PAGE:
Cinderella suffers at the hands of her cruel stepmother and stepsisters, as we all know, but British choreographer Ben Stevenson’s choreography emphasizes the courage, hope, love, and magic in this tale. A sizable cast of dancers wearing fanciful costumes performs to Sergei Prokofiev’s lush score, played live at all shows by the OBT Orchestra.

Modern and contemporary: local


Oregon Cultural Trust

Film genres inspire BodyVox’s collection of contemporary dance pieces in “The Cutting Room.” Photo courtesy of BodyVox.

The Cutting Room
February 8-9
BodyVox Dance Center, 1201 NW 17th Ave.
Multiple movie genres (action, comedy, drama, sci-fi) and memories of favorite films inspire BodyVox’s cinematic, virtuosic dance performance The Cutting Room. Former BodyVox dancer Jonathan Krebs returns to perform with the company; look for new company member Jessica McCarthy and apprentice Coltrane Liu as well.

Heidi Duckler Dance will brave the chill during a performance at the Portland Winter Light Festival. Photo courtesy of Heidi Duckler.

Sleepless Like Light
Portland Winter Light Festival/Heidi Duckler Dance
February 7-9
West Riverfront Art Experience, 1000 SW Naito Pkwy.
In venues all over town, the Portland Winter Light Festival celebrates art, technology, and the season with events designed to draw Portlanders out of their homes and into the wintry night. This year’s festival features work by choreographer Heidi Duckler, founder of Heidi Duckler Dance. Duckler is interested in art that reshapes our vision of ourselves and our world; to that end, she has worked on redefining audience-performer relationships by staging dance in unusual locales. She presents the duet Sleepless Like Light, created in collaboration with fabric artist Mimi Haddon, in which two dancers perform in wearable cages illuminated by disco balls.

PDX Dance Collective dancer/choreographer Zahra Garret performs in the group’s swan song. Photo courtesy of PDX Dance Collective.

The Gift
PDX Dance Collective
February 8-10
The Headwaters Theater, 55 NE Farragut St., Suite #9
This is the last performance from PDX Dance Collective, which, ironically, was founded after a group of friends lamented the lack of performance opportunities for dancers who also have day jobs. The company will present an evening of original choreography by April MacKay, Zahra Garrett, and Rachael Singer. The work is loosely based on Lois Lowry’s novel The Giver, which explores contrasts between conformity and individuality, safety and sterility, passion and pain, asking how we, as fallible humans, can manage our differences.

Beth Whelan and Trevor Wilde share new work on the double billing “Two of a Kind.” Photo courtesy of Beth Whelan.

Two of a Kind: A Shared Evening of Dance
Beth Whelan and Trevor Wilde
February 15-16
Performance Works NorthWest, 4625 SE 67th Ave.
Choreographers and recent Portland transplants Beth Whelan and Trevor Wilde present the double bill Two of a Kind: A Shared Evening of Dance. Whelan’s Georgia is inspired by the life, art, and writings of American artist Georgia O’Keeffe; it’s set to minimal, classically styled piano music. Wilde’s three-part piece Anotherwom(e)n delves into trauma and transformation. Whelan is a movement-based artist, choreographer, teacher, and dance writer for Oregon ArtsWatch. Wilde is a dance artist, performer, and choreographer who co-founded Dillon & Wilde + Artists and dances with Shaun Keylock Company. (For more on recent Portland dance transplants, see Whelan’s story “Is Portland the Newest Dance Destination?” here.)

See why Anya Pearson’s “Made to Dance in Burning Buildings” earned her a $10,000 grant. Photo courtesy of Shaking The Tree Theatre.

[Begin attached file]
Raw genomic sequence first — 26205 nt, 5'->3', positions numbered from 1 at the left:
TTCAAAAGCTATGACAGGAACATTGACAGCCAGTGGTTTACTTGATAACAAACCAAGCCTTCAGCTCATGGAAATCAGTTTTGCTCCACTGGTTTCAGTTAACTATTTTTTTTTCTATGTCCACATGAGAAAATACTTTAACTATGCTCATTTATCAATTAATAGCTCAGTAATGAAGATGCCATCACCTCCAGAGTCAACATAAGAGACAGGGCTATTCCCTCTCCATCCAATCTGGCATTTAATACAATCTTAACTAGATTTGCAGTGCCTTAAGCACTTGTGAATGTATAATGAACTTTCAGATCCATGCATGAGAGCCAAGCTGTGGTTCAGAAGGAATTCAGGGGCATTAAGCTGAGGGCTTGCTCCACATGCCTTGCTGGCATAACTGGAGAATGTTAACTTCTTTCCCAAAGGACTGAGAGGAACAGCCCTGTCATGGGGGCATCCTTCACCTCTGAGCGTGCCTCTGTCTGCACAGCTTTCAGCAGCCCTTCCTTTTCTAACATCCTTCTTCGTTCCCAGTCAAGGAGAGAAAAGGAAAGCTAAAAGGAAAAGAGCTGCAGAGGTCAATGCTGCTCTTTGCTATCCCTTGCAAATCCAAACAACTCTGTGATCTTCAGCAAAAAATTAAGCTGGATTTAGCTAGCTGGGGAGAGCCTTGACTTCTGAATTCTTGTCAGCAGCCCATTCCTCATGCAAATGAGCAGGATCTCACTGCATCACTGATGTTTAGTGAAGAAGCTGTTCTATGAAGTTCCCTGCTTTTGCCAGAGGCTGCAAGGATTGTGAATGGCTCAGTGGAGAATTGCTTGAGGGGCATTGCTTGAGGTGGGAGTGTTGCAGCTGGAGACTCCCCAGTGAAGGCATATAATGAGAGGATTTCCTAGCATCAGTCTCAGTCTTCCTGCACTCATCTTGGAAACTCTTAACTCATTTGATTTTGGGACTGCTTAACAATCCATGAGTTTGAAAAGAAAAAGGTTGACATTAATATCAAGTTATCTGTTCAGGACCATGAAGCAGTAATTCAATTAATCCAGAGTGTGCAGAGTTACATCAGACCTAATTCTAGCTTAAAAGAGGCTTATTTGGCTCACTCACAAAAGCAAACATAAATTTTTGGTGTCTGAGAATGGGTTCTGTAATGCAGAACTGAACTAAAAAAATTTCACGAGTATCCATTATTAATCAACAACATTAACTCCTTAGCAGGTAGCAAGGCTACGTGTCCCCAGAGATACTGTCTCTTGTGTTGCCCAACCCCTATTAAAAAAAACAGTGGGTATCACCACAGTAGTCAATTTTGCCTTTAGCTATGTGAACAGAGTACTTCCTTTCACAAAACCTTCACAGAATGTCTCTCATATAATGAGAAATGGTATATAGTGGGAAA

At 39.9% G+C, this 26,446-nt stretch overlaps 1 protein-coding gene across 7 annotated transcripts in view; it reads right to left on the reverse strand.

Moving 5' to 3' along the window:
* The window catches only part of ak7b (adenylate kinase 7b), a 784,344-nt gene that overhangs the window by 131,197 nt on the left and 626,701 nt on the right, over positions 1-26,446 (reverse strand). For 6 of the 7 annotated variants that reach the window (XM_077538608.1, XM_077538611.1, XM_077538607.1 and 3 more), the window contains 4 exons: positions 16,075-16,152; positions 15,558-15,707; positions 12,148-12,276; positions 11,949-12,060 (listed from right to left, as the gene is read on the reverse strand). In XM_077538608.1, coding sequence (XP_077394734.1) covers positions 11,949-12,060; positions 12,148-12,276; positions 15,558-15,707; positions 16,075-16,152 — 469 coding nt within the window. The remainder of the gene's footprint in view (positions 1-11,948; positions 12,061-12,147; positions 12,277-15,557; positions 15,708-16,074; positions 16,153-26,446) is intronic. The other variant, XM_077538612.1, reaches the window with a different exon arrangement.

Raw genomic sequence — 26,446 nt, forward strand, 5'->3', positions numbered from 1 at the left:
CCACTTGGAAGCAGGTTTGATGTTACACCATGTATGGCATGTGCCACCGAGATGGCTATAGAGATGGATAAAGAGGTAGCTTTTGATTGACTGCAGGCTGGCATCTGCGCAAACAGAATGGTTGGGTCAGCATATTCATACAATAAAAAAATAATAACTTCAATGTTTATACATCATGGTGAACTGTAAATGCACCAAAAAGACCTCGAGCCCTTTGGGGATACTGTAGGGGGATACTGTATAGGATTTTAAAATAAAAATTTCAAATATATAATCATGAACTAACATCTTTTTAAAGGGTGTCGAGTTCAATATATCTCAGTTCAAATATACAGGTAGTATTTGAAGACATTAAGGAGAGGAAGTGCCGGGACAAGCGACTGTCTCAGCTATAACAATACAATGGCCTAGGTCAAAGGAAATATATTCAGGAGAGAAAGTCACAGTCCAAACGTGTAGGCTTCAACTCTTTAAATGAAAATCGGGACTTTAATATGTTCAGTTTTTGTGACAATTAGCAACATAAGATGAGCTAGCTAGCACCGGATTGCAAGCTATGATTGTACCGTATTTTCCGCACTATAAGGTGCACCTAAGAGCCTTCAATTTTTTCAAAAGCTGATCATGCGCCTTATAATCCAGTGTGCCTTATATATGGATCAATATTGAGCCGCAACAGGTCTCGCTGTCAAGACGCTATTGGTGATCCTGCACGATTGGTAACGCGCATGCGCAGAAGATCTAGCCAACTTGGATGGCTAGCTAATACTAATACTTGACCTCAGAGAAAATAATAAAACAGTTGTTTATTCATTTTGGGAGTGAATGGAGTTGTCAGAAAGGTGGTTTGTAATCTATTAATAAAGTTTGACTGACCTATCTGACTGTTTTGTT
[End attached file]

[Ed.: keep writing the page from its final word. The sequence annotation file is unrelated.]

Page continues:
Made to Dance in Burning Buildings
Written by Portland playwright Anya Pearson
Directed by Jamie Rea with choreography by Jeff George
February 15-March 16
Shaking The Tree Theatre, 823 SE Grant Street
Made to Dance in Burning Buildings is a fusion of poetry, theater, and violent-visceral contemporary dance that poses this question: How do we heal from trauma? The story, performed by a multi-ethnic cast of 10, follows a young black woman who is raped, develops PTSD, and metaphorically fractures into five different women as a result. It’s from these five points of view that the story is told. Based on a true story, and inspired Ntozake Shange’s choreopoem For Colored Girls Who Have Considered Suicide/When the Rainbow is Enuf, the work earned Pearson the inaugural $10,000 Voice is a Muscle Grant from the Corporeal Voices Foundation.

Minh Tran & Company samples Vietnamese Buddhist rituals in “Anicca/Impermanence.” Photo courtesy of Minh Tran.

Minh Tran & Company
February 21-24
Reed College Performing Arts Building, Massee Performance Lab, 3203 SE Woodstock Blvd.
Longtime Portland choreographer Minh Tran explores Vietnamese Buddhist rituals surrounding death and mourning in this new 49-minute work, which was inspired by the recent loss of his parents. A native of Vietnam, Tran immigrated to the United States in 1980 as a political refugee; he choreographs pieces that fuse traditional Asian performance techniques with contemporary Western dance. His work reflects an unwavering commitment to breaking down cultural and racial barriers.

Alembic artists in residence present their perspectives in the Alembic Artists Showcase. Photo courtesy of Performance Works NorthWest.

Alembic Artists Showcase
Presented by Performance Works NorthWest
February 22-24
Performance Works NorthWest, 4625 SE 67th Ave.
Friday night reception and a talk-back after the Sunday matinee.
After working in the Performance Works NorthWest studio for the past year, Alembic resident artists Olivia Camfield, KT Kusmaul of Body Home Fat Dance, and Fernanda D’Agostino, Sophia Emigh, and Jaleesa Johnston of IN/BODY and are ready to share their work.


Seattle Opera Pagliacci

Camfield, a member of the Texas Hill Country Muscogee Creek Tribe, performs a contemporary piece about indigenous people reclaiming their narratives; she’s joined by dancers Kayla Banks (African-American, Choctow), Celeste Camfield (Muscogee/Creek), and Victoria Perez (Mexica/Indigena). IN/BODY uses a marriage of technology and movement to explore trauma and healing. KT Kusmal/Body Home Fat Dance, which describes itself as “a fat-celebrating dance collaboration,” examines the emotional terrain and cultural meanings of fatness in its work.

A-WOL Dance Collective, just hanging out in “Left of Center.” Photo courtesy of A-WOL Dance Collective.

Left of Center
A-WOL Dance Collective
February 23-24
Alberta Rose Theatre, 3000 NW Alberta St.